Thursday, July 12, 2012

Industry Groups Release Critical Analysis Of EPA Fracking Study Plan

Jul 10: The American Petroleum Institute (API) senior policy advisor Stephanie Meadows told reporters that more collaboration is needed on EPA's study on hydraulic fracturing and drinking water [See WIMS 3/19/12]. She said a new 166-page Battelle Memorial Institute report -- Review of EPA Hydraulic Fracturing Study Plan EPA/600/R11/122 -- concluded that the study could be enhanced in several ways, including encouraging more stakeholder collaboration. API and America's Natural Gas Alliance (ANGA) sponsored the Battelle report. EPA has indicated that a first progress report on its study is planned for late 2012, and a final draft report is expected to be released for public comment and peer review in 2014.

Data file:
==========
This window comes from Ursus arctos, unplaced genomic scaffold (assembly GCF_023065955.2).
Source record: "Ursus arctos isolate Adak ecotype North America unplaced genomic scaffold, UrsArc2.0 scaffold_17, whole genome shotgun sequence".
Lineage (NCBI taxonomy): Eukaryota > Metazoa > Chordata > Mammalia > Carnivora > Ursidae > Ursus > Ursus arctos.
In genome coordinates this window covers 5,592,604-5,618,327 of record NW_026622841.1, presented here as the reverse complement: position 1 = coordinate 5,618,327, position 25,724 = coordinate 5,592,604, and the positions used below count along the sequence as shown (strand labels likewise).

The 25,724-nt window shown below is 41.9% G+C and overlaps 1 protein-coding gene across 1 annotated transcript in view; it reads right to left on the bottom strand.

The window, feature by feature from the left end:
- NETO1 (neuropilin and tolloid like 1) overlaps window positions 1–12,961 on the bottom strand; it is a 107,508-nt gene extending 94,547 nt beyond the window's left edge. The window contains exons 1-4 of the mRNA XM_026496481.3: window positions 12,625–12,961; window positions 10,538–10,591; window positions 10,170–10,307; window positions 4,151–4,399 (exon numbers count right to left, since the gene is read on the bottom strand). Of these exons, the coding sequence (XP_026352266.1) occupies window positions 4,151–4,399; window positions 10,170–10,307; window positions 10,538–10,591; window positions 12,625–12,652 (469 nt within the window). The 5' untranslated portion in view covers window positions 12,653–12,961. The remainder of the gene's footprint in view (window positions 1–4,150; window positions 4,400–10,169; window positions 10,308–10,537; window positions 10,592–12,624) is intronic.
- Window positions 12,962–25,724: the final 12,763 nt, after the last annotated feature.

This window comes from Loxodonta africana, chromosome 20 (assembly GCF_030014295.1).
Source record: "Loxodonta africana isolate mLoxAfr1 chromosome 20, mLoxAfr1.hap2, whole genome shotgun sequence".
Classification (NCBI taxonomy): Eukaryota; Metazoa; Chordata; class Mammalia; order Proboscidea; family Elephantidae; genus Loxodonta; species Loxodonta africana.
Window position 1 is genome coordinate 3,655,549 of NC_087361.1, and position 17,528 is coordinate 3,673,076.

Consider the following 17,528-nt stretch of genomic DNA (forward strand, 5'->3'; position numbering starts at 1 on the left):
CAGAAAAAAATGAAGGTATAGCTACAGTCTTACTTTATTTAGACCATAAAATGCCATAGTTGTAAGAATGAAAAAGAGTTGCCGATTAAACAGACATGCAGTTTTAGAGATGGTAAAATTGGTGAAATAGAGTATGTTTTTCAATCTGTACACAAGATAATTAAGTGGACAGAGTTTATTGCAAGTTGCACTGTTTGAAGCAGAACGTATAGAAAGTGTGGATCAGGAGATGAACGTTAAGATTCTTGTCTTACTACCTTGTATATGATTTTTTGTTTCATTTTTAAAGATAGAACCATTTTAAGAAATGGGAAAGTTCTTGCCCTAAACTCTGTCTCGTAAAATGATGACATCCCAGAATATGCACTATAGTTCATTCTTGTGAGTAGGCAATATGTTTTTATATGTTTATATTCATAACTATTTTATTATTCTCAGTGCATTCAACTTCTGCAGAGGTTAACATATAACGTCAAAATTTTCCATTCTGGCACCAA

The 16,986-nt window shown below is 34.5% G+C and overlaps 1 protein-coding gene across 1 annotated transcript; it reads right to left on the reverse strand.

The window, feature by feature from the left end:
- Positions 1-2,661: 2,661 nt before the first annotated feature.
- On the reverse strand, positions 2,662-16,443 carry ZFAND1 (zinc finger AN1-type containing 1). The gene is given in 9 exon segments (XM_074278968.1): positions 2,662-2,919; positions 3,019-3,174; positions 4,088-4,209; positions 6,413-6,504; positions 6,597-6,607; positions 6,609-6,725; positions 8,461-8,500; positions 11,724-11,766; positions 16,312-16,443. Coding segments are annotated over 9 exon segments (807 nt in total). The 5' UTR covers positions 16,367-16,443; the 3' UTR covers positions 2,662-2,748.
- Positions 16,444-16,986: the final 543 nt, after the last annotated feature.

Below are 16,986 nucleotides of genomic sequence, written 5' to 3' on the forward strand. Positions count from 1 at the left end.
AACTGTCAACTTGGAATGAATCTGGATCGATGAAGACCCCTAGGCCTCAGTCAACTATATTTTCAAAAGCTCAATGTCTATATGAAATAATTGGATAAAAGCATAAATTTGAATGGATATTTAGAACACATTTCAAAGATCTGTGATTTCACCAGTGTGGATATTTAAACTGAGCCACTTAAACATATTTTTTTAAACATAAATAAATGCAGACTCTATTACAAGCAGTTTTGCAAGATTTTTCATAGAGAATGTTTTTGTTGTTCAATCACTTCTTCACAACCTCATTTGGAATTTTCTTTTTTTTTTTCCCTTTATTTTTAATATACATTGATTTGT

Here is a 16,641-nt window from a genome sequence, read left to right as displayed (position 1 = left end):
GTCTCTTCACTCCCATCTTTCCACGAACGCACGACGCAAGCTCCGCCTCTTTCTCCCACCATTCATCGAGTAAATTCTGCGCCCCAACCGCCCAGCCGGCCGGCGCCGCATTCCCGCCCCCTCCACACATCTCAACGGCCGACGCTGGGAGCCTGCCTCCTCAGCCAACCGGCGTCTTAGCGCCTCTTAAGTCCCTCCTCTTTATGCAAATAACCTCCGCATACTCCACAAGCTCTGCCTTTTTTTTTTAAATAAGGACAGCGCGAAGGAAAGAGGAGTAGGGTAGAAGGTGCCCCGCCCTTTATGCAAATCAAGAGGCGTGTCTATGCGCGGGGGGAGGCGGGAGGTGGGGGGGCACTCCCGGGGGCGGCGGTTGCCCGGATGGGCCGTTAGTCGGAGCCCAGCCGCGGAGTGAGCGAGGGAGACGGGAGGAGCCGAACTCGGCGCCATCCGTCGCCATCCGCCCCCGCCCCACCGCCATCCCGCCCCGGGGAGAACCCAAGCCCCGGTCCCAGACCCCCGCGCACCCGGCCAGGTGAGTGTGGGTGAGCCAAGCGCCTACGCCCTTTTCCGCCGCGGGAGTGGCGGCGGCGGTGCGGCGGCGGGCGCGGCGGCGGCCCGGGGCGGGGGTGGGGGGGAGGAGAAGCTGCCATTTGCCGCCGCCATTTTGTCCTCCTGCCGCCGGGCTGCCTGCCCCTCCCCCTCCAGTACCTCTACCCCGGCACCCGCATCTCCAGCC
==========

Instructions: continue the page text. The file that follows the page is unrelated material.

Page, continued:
Meadows said, "Battelle's analysis of the plan for EPA's study reinforces many of our previously stated concerns about the study and raises new ones. It finds deficiencies in the rigor, funding, focus and stakeholder inclusiveness of the plan. We intend Battelle's report to be -- and hope the agency sees it as -- our continued interest in working together to produce the most scientifically sound study possible. A robust, thorough, careful study is important because it has the potential to affect the future course of shale energy development, which has enormous potential for improving our energy security and economy for decades to come. We're not calling on EPA to stop its study. We're calling on them to do it right. We hope Battelle's analysis will encourage that."